Kershaw County Farmers to Make War on Weevils

(Special to The Record)

CAMDEN, S. C., Oct. 8. – A meeting of the farmers of the Blaney section was held in the Blaney school auditorium Thursday evening. J. W. Sanders, county agent, presided, Mr. Sanders stated the object of the meeting, which was to get the co-operation of the farmers in the important matter of killing the cotton stalks now before frost in order to destroy as many of the boil weevils as possible in order that a better crop of cotton can be made next year. It was highly desirable, Mr. Sanders stated, to have the community as a whole to enter upon this work of destroying a big crop of boil weevils that will be sure otherwise to be ready to share-crop with the farmers if steps are not taken at this time.

L. I. Guion was introduced and made a very clear statement of the situation, speaking from actual tests and experience he had made on his own farm. His talk was very instructive and was listened to with a grate deal of interest. Among other things pointed out by Mr. Guion was that the newspapers could be a big help in impressing the farmers with the necessity of destroying the cotton stalks now, and he told how this might be done, and emphasized the fact that to cut the stalks down and allow the growth from the stalks to continue would only be furnishing food for the weevils, and suggested that after the stalks are cut down that the roosts be plowed up and utterly destroyed so that there would be no chance for the boil weevil to exist upon them.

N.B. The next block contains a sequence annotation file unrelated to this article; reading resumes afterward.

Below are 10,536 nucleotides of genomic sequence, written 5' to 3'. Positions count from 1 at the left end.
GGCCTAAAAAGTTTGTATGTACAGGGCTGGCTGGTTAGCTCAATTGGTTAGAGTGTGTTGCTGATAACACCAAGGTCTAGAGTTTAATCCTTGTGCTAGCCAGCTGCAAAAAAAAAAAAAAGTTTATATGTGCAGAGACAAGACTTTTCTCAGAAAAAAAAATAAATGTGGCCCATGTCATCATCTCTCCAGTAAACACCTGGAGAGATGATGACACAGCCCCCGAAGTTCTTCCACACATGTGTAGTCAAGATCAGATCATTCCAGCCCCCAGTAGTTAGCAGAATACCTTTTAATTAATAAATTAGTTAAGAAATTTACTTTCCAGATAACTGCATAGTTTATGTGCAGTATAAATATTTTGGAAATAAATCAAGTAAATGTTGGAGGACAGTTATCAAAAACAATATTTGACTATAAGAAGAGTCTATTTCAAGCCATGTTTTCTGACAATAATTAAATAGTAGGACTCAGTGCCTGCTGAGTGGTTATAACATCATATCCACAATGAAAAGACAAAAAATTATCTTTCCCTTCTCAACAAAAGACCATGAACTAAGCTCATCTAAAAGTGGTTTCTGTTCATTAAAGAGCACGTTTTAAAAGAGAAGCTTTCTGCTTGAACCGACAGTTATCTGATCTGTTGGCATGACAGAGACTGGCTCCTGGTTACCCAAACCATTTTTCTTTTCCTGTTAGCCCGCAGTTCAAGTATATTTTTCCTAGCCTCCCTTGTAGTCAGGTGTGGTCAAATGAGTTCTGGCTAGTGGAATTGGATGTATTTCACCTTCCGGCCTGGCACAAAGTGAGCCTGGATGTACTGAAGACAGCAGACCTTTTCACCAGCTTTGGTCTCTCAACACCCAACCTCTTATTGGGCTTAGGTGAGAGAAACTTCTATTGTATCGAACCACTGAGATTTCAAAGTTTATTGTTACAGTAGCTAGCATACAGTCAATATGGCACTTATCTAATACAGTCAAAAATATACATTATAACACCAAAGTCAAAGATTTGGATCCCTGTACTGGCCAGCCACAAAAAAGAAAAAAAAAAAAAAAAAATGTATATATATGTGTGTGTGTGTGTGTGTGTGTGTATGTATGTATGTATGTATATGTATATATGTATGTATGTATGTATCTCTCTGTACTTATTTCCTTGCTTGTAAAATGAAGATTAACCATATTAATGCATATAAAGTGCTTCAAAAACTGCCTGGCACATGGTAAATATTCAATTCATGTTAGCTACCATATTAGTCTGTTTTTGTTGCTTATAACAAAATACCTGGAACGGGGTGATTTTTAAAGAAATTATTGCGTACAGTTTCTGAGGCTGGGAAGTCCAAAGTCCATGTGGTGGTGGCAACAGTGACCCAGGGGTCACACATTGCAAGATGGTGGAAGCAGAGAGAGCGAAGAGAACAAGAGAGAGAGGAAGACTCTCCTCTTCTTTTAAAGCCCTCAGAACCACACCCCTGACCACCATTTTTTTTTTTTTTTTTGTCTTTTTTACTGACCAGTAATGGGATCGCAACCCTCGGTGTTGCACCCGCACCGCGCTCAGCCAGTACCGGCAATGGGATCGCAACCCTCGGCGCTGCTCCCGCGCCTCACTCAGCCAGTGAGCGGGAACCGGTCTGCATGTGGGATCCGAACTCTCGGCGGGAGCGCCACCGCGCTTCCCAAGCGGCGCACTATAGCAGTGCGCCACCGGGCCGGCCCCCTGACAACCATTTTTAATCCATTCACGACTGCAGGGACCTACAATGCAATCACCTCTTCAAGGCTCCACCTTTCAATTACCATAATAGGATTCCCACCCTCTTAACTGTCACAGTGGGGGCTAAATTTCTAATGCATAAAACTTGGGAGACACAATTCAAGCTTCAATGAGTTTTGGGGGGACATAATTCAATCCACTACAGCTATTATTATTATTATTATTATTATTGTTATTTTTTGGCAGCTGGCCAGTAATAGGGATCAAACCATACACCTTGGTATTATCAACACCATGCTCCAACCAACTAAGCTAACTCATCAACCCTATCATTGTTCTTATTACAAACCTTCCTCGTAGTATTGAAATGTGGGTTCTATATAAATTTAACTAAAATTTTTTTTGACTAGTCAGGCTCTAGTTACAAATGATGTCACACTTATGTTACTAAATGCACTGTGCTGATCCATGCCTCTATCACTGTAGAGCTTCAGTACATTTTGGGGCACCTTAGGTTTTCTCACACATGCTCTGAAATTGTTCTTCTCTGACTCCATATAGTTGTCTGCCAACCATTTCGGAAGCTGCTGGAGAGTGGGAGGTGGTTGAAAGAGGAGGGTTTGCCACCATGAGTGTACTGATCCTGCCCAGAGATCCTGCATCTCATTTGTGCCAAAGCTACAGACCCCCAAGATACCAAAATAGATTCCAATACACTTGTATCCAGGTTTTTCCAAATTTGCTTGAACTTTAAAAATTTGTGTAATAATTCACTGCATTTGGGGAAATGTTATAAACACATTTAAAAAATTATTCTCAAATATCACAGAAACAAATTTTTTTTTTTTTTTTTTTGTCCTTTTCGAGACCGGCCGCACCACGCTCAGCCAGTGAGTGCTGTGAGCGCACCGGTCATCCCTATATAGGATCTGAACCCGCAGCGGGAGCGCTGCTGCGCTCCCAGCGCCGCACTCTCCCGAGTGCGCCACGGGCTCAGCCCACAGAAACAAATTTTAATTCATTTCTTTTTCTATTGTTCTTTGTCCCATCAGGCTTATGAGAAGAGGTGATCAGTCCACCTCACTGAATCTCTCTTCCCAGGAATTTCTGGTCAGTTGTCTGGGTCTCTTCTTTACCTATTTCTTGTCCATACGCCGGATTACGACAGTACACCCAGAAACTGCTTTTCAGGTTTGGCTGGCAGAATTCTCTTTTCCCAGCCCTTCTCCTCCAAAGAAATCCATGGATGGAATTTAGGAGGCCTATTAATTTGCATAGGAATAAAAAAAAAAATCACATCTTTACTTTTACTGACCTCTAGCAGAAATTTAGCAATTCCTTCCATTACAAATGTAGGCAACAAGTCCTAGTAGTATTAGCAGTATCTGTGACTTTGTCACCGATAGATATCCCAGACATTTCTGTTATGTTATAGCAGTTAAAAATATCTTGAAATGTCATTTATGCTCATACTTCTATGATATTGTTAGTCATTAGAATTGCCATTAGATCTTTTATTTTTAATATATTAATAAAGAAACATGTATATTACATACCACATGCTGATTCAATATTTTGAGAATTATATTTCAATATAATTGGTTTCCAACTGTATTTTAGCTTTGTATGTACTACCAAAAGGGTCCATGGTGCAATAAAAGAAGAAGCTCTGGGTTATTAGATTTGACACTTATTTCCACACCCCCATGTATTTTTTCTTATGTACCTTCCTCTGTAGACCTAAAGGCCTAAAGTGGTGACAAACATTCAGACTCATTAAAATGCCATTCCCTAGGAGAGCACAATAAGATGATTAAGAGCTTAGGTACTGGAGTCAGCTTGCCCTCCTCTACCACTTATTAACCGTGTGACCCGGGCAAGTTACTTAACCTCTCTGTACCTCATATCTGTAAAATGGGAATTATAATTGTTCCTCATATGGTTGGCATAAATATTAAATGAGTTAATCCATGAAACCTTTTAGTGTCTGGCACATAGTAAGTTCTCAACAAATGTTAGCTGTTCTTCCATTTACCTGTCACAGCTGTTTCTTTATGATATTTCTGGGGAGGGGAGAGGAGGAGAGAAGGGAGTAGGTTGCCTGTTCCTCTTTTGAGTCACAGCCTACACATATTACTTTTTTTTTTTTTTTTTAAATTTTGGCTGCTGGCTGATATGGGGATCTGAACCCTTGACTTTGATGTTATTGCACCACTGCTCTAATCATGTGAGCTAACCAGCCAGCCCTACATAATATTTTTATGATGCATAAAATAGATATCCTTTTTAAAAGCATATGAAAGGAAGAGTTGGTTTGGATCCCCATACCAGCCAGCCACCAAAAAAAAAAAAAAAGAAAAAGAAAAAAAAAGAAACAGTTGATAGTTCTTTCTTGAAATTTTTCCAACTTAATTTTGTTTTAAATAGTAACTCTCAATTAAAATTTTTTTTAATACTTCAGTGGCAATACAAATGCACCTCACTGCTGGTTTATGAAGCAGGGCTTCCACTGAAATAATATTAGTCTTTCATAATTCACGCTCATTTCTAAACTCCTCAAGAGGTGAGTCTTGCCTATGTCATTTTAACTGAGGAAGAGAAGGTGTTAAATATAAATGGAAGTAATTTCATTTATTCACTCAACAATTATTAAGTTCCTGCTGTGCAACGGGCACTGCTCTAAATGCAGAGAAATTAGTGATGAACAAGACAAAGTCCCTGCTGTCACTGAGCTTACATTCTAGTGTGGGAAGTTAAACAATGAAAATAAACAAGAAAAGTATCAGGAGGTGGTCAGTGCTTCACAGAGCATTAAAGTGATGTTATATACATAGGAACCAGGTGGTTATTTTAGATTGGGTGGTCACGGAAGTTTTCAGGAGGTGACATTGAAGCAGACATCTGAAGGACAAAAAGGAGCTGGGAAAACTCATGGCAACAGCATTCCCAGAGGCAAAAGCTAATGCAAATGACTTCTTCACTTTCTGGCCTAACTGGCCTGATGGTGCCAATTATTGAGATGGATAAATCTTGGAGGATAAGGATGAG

C. W. Birchmore, editor of The Messenger, who attended the meeting, was called upon and responded briefly.

Professor Traxler, in charge of the vocational instruction of the Blaney school, spoke briefly, and expressed his readiness to co-operate with farmers in this work. Every one present appeared to be in accord with the views expressed, although the attendance was not as large as was desired. There were a number of ladies present, and several colored famers.

October 9, 1927  Columbia Record (published as The Sunday Record)  Columbia, South Carolina
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